Tuesday, July 10, 2007

Creature Feature #2: Tatzelwurm (1779 - 1969)

Though not recognized by zoologists, the tatzelwurm (German for "worm with claws") has been reported for at least two decades and possibly longer, in the Swiss and Austrian Alps (also in the Germanic countries, which include Denmark and Hungary).

Vague folk traditions describe der tatzelwurm as a mountain-dwelling dragon with a cat-like head and spiked ridges along its back. The first "sighting" began in 1779 with Hans Fuchs, who claimed to have seen two tatzelwurms in front of him. He died from a heart attack, but told family members of his encounter before he did so.

Reports indicate that the creature has a snake-like body between 2 and 6 feet in length, with two clawed front legs, but no hind legs. It is sometimes reported to have the face of a cat. Local folklore holds that the Tatzelwurm is able to defend itself by expelling poisonous fumes that are capable of killing a human.

It is known by several names in different regions.
Stollenworm (Tunnel Worm)
Bergstutzen (Mountain Stump)
Springwurm (Jumping Worm)
Arassas (French Alps).

One claimed photograph of the Tatzelwurm exists. It was taken in 1934 by Swiss photographer named Balkin who took a photo of what he thought was a very peculiar log. When the camera flashed, the "log" darted away.

Skin texture (or structure of body) and hair etc. could be indications whether the animal observed could have been a vertebrate or an invertebrate, a mammal or a reptile. The reported aggressiveness of the animal in a substantial number of cases must be considered strange. The snakes and lizards of the Alps are usually rather fugitive beings. Snakes are deaf and their visual faculty is not good. It is hardly possible that such an animal attacks humans by itself or pursues (!) them as it has been alleged in some cases. The only possible animal in the Alps fitting this behavorial description could (perhaps) be the weasel. The alleged extraordinary width of the animal’s jumps is considered impossible; While jumps of two or three meters are still conceivable, especially if some allowance is made for errors in the estimates, widths of eight or fifteen meters are hard to digest. In the cases (1834.x.), (1865.s.) and (1899.s.) the animal was allegedly seen flying, a description that could perhaps be just another (exaggerated) expression for the animal’s ability to make wide jumps. Some tree snakes are able to flatten their body so that they can perform a sort of glide.Vertical Undulations. There are two cases of alleged Tatzelwurms shot (1894.b.ÊEnnstal)Ê or slain (1912.x. Mareit) where a green fluid (blood?) is said to have come out from the animal’s body. If the reports are authentic and the fluid was indeed blood this could point towards a metabolism and biochemistry completely different from any other mammal or reptile.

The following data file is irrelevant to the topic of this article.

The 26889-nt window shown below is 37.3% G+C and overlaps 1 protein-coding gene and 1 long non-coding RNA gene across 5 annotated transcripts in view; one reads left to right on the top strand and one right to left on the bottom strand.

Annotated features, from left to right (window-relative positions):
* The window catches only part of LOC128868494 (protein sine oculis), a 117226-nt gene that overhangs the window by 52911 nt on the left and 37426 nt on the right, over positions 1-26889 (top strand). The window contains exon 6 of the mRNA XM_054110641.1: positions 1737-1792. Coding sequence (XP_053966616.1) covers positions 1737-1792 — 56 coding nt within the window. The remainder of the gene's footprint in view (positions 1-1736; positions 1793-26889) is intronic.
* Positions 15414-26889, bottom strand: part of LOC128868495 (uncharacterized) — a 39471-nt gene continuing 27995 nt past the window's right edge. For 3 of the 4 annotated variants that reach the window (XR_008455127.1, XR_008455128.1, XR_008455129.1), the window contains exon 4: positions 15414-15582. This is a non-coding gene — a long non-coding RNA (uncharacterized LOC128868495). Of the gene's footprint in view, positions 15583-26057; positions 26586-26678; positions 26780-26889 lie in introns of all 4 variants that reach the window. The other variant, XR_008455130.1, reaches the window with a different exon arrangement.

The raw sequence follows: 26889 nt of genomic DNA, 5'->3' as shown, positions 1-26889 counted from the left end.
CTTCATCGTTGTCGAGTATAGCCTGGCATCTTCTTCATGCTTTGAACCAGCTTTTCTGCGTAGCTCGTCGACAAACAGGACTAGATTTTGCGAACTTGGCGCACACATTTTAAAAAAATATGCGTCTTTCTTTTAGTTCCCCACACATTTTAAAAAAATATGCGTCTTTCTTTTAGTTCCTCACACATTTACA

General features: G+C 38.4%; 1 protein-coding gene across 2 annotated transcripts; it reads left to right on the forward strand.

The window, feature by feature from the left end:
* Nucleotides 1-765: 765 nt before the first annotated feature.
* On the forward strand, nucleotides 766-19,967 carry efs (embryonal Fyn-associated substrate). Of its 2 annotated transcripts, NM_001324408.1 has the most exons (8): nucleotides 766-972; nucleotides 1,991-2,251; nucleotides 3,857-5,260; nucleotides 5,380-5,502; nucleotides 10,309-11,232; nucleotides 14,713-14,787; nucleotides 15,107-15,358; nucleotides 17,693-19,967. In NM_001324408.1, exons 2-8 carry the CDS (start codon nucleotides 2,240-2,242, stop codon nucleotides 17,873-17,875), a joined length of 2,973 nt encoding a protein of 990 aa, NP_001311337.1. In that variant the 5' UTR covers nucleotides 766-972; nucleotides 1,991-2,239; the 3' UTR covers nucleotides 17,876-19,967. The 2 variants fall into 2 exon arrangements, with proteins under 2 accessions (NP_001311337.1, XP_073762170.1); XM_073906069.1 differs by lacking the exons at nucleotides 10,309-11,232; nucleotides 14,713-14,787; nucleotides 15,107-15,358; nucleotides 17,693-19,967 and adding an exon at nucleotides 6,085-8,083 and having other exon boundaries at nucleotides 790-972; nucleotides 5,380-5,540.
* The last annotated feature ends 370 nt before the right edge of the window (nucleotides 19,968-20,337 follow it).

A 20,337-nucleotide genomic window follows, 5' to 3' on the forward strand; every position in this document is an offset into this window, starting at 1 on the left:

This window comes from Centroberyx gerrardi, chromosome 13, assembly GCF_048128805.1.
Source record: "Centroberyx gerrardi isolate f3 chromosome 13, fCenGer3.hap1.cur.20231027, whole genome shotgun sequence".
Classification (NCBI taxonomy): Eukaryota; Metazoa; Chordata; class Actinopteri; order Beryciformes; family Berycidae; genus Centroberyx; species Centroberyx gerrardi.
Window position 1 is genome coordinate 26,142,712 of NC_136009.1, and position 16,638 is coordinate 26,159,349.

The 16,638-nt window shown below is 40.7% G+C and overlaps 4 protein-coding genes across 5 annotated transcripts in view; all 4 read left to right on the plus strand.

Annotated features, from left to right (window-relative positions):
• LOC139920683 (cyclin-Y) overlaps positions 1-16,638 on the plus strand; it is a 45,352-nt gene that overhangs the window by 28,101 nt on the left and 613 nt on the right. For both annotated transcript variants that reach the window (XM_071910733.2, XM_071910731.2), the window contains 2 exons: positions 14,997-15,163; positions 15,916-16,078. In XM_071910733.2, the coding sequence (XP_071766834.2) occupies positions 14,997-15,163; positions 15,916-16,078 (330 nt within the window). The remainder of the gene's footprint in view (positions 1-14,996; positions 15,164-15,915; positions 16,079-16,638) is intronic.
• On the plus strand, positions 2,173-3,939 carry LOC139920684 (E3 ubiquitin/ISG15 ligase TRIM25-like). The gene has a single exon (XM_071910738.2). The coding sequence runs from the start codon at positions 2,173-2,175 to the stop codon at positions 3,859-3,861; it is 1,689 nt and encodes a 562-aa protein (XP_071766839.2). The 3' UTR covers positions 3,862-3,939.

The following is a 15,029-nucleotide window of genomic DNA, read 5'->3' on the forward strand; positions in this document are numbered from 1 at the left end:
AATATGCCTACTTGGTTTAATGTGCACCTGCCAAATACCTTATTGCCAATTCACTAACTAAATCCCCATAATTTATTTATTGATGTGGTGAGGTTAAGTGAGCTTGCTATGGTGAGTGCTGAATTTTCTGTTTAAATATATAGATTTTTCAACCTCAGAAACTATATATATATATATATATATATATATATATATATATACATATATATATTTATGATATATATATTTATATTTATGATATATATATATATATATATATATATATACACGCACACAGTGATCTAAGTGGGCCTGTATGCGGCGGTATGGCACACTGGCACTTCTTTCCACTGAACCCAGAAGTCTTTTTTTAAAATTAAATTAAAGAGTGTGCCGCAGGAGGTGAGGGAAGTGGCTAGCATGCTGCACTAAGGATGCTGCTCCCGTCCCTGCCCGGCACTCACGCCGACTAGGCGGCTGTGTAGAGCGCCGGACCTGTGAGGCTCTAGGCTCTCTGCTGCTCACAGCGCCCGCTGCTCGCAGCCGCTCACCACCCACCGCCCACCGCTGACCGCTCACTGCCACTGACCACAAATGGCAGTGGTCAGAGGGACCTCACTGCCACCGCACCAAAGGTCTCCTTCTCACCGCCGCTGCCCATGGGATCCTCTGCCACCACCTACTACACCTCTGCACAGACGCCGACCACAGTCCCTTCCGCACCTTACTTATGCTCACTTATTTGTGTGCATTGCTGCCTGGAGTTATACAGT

Perhaps the tatzelwurm is a relative of the American Gila Monster, or the axolotl.


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